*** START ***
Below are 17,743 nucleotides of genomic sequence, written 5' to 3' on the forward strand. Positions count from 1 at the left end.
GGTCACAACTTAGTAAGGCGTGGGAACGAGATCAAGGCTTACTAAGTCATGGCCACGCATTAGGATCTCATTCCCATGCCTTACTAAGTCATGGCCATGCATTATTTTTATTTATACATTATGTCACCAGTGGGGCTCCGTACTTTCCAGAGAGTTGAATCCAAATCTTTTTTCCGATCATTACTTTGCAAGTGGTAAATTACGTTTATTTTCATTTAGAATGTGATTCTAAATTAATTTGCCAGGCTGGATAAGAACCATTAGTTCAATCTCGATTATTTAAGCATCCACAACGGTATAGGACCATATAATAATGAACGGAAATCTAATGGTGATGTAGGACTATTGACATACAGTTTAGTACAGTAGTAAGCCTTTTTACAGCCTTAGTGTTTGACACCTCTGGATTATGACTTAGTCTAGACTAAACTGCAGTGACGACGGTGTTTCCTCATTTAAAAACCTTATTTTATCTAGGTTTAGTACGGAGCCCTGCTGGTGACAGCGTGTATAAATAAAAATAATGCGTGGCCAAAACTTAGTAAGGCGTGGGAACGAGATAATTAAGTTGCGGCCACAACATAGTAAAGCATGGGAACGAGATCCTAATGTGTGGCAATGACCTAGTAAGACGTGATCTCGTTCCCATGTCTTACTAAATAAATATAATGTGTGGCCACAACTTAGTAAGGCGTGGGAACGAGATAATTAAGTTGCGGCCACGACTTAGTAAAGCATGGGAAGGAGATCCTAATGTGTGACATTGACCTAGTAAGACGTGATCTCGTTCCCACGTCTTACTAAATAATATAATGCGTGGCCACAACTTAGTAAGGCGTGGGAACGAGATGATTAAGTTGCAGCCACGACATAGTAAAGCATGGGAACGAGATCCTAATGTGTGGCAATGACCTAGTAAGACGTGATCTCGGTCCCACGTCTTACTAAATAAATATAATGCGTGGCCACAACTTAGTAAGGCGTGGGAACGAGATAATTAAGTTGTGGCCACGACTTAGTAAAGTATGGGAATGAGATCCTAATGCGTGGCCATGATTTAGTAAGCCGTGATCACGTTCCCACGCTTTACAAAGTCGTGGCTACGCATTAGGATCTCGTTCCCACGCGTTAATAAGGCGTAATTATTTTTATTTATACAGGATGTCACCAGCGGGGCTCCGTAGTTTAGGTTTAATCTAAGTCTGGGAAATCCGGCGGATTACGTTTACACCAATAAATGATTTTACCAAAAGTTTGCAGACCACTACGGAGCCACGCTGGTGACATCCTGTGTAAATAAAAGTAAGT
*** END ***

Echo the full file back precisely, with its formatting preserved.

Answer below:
Below are 17,743 nucleotides of genomic sequence, written 5' to 3' on the forward strand. Positions count from 1 at the left end.
GGTCACAACTTAGTAAGGCGTGGGAACGAGATCAAGGCTTACTAAGTCATGGCCACGCATTAGGATCTCATTCCCATGCCTTACTAAGTCATGGCCATGCATTATTTTTATTTATACATTATGTCACCAGTGGGGCTCCGTACTTTCCAGAGAGTTGAATCCAAATCTTTTTTCCGATCATTACTTTGCAAGTGGTAAATTACGTTTATTTTCATTTAGAATGTGATTCTAAATTAATTTGCCAGGCTGGATAAGAACCATTAGTTCAATCTCGATTATTTAAGCATCCACAACGGTATAGGACCATATAATAATGAACGGAAATCTAATGGTGATGTAGGACTATTGACATACAGTTTAGTACAGTAGTAAGCCTTTTTACAGCCTTAGTGTTTGACACCTCTGGATTATGACTTAGTCTAGACTAAACTGCAGTGACGACGGTGTTTCCTCATTTAAAAACCTTATTTTATCTAGGTTTAGTACGGAGCCCTGCTGGTGACAGCGTGTATAAATAAAAATAATGCGTGGCCAAAACTTAGTAAGGCGTGGGAACGAGATAATTAAGTTGCGGCCACAACATAGTAAAGCATGGGAACGAGATCCTAATGTGTGGCAATGACCTAGTAAGACGTGATCTCGTTCCCATGTCTTACTAAATAAATATAATGTGTGGCCACAACTTAGTAAGGCGTGGGAACGAGATAATTAAGTTGCGGCCACGACTTAGTAAAGCATGGGAAGGAGATCCTAATGTGTGACATTGACCTAGTAAGACGTGATCTCGTTCCCACGTCTTACTAAATAATATAATGCGTGGCCACAACTTAGTAAGGCGTGGGAACGAGATGATTAAGTTGCAGCCACGACATAGTAAAGCATGGGAACGAGATCCTAATGTGTGGCAATGACCTAGTAAGACGTGATCTCGGTCCCACGTCTTACTAAATAAATATAATGCGTGGCCACAACTTAGTAAGGCGTGGGAACGAGATAATTAAGTTGTGGCCACGACTTAGTAAAGTATGGGAATGAGATCCTAATGCGTGGCCATGATTTAGTAAGCCGTGATCACGTTCCCACGCTTTACAAAGTCGTGGCTACGCATTAGGATCTCGTTCCCACGCGTTAATAAGGCGTAATTATTTTTATTTATACAGGATGTCACCAGCGGGGCTCCGTAGTTTAGGTTTAATCTAAGTCTGGGAAATCCGGCGGATTACGTTTACACCAATAAATGATTTTACCAAAAGTTTGCAGACCACTACGGAGCCACGCTGGTGACATCCTGTGTAAATAAAAGTAAGT